Based on your age, your hormone profile and your medical history, Dr Diamantopoulos will discuss and explain your projected success rate. 

Some women do experience side effects from the fertility drugs they take during the stimulation, which are usually mild. The most common side effects include a local reaction at the injection site, dizziness, mood swings, hot flushes and feeling bloated. 

In approximately 10% of cases a smaller than expected number of eggs will be collected and in about 1% of cases no eggs will be retrieved.  

Frozen eggs may be stored for many years without deterioration in their quality. Increasing worldwide data are suggesting that frozen eggs may be as effective in achieving a pregnancy as fresh eggs. With the use of the vitrification fast-freezing technique approximately 90% of eggs survive the thawing process, although this varies with age and older women have lower egg survival rates. Subsequently the defrost eggs can achieve fertilization rates, in the range of 70%-80%, which are similar to the fertilization rates seen with fresh eggs. However, very rarely the eggs do not survive the thawing process or none is fertilised.  

Egg freezing is a not a guarantee for children in the future. A non-intended social consequence is the false sense of security that may lead some women to a detrimental delay in trying naturally for a baby. In case that treatment with the frozen eggs is unsuccessful, women may face the prospect of trying for a baby at a much older age when the chances of a successful outcome would be significantly reduced. 

Many women are concerned whether the hormones administered during the stimulation process of the ovaries can cause malignancies and, specifically, breast cancer. This is a myth, which has not been proven to be true. According to large epidemiological studies, conducted worldwide, including hundreds of thousands of women there is no difference in the incidence of breast cancer between women who took and those who didn’t receive hormones during fertility treatments.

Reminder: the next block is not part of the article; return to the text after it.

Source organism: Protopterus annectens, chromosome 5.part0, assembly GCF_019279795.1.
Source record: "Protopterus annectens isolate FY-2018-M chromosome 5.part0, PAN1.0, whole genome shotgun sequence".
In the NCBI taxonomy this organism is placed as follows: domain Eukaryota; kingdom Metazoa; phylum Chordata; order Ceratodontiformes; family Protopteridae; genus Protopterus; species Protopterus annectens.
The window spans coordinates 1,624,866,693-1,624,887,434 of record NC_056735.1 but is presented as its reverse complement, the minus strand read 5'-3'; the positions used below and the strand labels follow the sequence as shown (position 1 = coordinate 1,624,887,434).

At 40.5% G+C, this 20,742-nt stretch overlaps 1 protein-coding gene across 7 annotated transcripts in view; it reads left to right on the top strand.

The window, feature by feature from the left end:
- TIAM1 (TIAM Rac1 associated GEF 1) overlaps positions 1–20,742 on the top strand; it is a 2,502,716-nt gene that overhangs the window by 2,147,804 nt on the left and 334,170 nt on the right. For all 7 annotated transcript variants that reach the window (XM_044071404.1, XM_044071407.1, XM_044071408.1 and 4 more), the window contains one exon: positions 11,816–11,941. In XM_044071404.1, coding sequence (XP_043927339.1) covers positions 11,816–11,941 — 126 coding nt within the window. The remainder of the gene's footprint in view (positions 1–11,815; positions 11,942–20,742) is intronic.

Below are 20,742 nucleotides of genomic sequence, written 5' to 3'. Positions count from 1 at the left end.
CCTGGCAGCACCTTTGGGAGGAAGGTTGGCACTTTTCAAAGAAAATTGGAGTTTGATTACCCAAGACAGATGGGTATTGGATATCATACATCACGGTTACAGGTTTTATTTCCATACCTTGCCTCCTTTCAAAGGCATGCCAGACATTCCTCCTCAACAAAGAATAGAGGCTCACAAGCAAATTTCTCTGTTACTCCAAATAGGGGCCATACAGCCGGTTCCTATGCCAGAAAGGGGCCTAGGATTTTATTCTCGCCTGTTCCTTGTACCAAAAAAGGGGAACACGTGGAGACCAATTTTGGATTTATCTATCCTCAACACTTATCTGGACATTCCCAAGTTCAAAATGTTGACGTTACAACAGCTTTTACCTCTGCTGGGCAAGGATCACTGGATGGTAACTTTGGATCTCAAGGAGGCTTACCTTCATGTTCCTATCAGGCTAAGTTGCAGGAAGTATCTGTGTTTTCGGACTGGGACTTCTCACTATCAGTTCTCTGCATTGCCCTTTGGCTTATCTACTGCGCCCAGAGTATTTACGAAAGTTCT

Nevertheless, hormones should be used cautiously and women should receive the “right” amount rather than take excessive dosages of the hormonal drugs. 

A common misconception is that egg freezing or IVF treatment may reduce the number of the remaining eggs in women. That is not true. 

In a natural menstrual cycle, a number of follicles containing eggs are recruited from the stores in the ovaries, in response to the natural Follicle Stimulating Hormone (FSH) and initially all begin to grow. However only one follicle becomes the dominant follicle, continues to grow and is the one that ovulates and releases the egg within it, while the rest of the follicles regress. 

In a stimulated IVF or egg freezing cycle the administration of hormonal (FSH containing) injections makes the above process more efficient by stimulating simultaneously multiple follicles to continue growing, thus allowing the collection of as many eggs as possible. Those follicles are not any more than those already recruited through the natural process. 

Therefore there is no long-term adverse implication to the fertility potential or any risk of earlier menopause.